Richard Ruelas: Did you also look at how the discrimination is happening because of race or sexual orientation?

Alejandra Gomez: Absolutely.

Richard Ruelas: What was the outcome of that?

Alejandra Gomez: We worked with the city and elected officials for a particular case that basically, this complex completely just tossed out their residents. Not giving them notice, that they were selling the complex. And so typically --

Richard Ruelas: how do you determine that is -- not just a bad landlord, but discrimination?

Alejandra Gomez: That's our area of expertise so once we receive an actual complaint and it meets the legal threshold. You were in a protected status and you were impacted, we would formalize a complaint and investigate it.

Richard Ruelas: Do you talk to the landlord and say --

Elvia Espinoza: we talk to everybody.

Richard Ruelas: How do you figure out what the motivation is?

Elvia Espinoza: We figure out if there is pretext, meaning a certain group of individuals are treated betters than others. In some of the complexes that "LUCHA" went out to, it was a deplorable landlord condition but everybody in general. The majority of the tenants were primarily minorities because of the concentration of the complex, were Latinos.

Richard Ruelas: So if it's based on the fact that it's happening to minorities.

Elvia Espinoza: Uh-huh.

Richard Ruelas: Did you find -- hey, are there problems throughout Phoenix? And what happens going forward? Have you set groundwork for pending it?

Alejandra Gomez: Absolutely. Within "LUCHA," we're still partnering with the city to do housing fairs. There's a wider scope to discrimination and there's a lot of education that needs to happen and that education helps alleviate a lot of the fear that has been here. We have been able to create a bridge with the city to actually have communities go to the city and not feel that fear anymore of reporting and also, come to us and do something about it. So our communities can take responsibility and make the change within their own community.

Richard Ruelas: Education. Thank you, both, for joining us and giving us an update on this.

Alejandra Gomez: Thank you.

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Richard Ruelas: el sueño americano, the American dream, an exhibition. Joining me to talk about the exhibition is photographer Tom Kiefer. You decided to get a job as a janitor?

Tom Kiefer: I did move to [Indiscernible], the segment before, they were talking about housing rights. I wanted to fulfill my part of the American dream. I wanted to own my own house. So I known about [Indiscernible] for awhile. I had lived in L.A. for 20 years previously.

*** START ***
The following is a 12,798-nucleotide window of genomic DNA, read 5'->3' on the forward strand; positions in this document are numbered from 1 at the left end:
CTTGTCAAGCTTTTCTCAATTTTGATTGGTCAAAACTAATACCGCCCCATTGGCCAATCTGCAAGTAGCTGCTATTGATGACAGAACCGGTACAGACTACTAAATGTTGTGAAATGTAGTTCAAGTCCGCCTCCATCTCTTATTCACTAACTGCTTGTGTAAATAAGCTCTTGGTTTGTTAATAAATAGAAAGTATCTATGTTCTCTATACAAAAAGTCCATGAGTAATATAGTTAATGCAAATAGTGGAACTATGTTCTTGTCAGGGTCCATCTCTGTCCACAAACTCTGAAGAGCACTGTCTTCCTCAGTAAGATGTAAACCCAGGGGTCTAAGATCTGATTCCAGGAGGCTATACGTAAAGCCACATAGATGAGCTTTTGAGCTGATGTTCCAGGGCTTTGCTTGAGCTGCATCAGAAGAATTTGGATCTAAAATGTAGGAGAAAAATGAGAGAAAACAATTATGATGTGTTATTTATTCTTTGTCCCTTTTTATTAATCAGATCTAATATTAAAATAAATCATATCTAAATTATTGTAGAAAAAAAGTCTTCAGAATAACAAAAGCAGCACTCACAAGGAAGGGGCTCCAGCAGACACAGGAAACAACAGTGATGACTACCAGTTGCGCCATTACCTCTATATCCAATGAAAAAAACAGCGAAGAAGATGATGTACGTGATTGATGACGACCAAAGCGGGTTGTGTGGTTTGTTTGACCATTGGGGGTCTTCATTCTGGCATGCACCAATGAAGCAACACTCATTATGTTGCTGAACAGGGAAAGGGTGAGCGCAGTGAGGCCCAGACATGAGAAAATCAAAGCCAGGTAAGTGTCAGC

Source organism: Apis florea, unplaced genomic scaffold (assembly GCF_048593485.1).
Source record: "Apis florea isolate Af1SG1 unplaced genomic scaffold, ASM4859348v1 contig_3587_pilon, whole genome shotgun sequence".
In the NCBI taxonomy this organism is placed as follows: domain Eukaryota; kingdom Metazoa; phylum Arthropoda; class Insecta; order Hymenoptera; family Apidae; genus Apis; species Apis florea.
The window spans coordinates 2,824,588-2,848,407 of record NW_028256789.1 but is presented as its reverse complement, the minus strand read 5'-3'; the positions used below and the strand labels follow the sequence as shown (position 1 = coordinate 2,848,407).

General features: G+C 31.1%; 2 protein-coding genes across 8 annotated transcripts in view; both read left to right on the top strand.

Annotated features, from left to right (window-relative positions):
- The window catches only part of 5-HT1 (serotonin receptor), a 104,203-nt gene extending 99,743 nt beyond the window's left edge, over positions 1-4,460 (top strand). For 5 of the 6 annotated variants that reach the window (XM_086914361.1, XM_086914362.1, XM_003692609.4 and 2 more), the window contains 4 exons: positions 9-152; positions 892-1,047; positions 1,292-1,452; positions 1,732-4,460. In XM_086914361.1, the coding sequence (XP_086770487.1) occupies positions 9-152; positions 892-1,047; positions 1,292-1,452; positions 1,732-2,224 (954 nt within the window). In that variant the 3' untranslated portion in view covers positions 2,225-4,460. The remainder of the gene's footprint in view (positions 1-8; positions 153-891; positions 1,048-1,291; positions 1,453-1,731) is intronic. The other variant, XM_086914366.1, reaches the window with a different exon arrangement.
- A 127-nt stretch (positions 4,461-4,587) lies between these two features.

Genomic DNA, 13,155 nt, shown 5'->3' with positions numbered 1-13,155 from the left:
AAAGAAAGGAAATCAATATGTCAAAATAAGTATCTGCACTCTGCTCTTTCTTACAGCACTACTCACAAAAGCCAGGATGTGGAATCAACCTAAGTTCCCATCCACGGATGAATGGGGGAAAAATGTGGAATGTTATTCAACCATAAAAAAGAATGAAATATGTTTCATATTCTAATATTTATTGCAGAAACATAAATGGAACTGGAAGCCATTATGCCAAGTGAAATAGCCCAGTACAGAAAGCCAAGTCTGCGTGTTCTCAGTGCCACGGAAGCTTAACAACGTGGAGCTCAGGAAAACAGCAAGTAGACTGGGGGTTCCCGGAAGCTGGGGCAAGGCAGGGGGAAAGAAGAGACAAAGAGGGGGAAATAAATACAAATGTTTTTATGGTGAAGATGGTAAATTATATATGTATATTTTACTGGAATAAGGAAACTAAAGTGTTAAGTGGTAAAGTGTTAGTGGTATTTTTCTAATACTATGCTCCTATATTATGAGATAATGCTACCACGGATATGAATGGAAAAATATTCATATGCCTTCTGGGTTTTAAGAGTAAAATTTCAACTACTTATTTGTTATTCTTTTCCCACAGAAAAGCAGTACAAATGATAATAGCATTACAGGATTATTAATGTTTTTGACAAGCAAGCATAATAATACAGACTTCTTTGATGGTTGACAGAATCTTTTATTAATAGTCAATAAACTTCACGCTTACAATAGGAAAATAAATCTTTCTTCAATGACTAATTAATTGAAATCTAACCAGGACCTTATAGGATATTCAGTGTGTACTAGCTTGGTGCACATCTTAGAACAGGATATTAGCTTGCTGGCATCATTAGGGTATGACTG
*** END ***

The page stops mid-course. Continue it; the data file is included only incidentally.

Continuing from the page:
Richard Ruelas: It's much more affordable than L.A.

Tom Kiefer: absolutely. A few years after I moved there, my money was running out. Not that I had much to begin with. There was an ad in the paper, janitor, border patrol, so I took the job part-time and it was about -- so, I worked there for 11 years, from July 2003 until August 2014. About my fourth year working there, I was allowed to start taking the food that was transported by the migrants, dig it out of the trash and bring it to our local community food bank. The agents had previously been taken to the community food bank, which was wonderful and great. There was a change of leadership and that came to a halt so no more food bringing back to the food bank. It was, instead, taken to the landfill.

Richard Ruelas: And then it opens up to what else is being thrown away and you started collecting them. It would have been headed to the landfill and you rescued it and made it art. How do you create these images we're seeing?

Tom Kiefer: How do I create? I have this incredible archive of these personnel effects and belongings. When I was selecting the food and I would come across a rosary or Bible, I could not, in good conscious -- that is such a personal item. So I would just take these objects.

Richard Ruelas: So you started taking these objects, essentially as a way to rescue them.

Tom Kiefer: Clothing, shoes, blankets. I started bringing them to the thrift shop. Being an artist and being a photographer, I started realizing the power, the story behind these objects. And so --

Richard Ruelas: the groupings, I mean, it sounds like, as an artist, you essentially grouped similar objects together. What do you think that says? Bars of soaps together. Rubber duckies together?

Tom Kiefer: The ducks, that's unique. It's like, why are these ducks here? Well, those ducks were [Indiscernible] markers and left behind so that the next people would know where to go. So, the -- you know, this is some -- you know, you don't think, they're crossing the desert, why would they bring soap? And the water bottles, they're almost like art objects. And --

Richard Ruelas: each one, again -- represents something, that person who had that with them and it was deemed not essential. Where can we see this exhibit?

Tom Kiefer: It's in Gilbert, Arizona. It's scheduled to come down on June 18. It's gallery four.

Megan Cassidy: Arizona Republic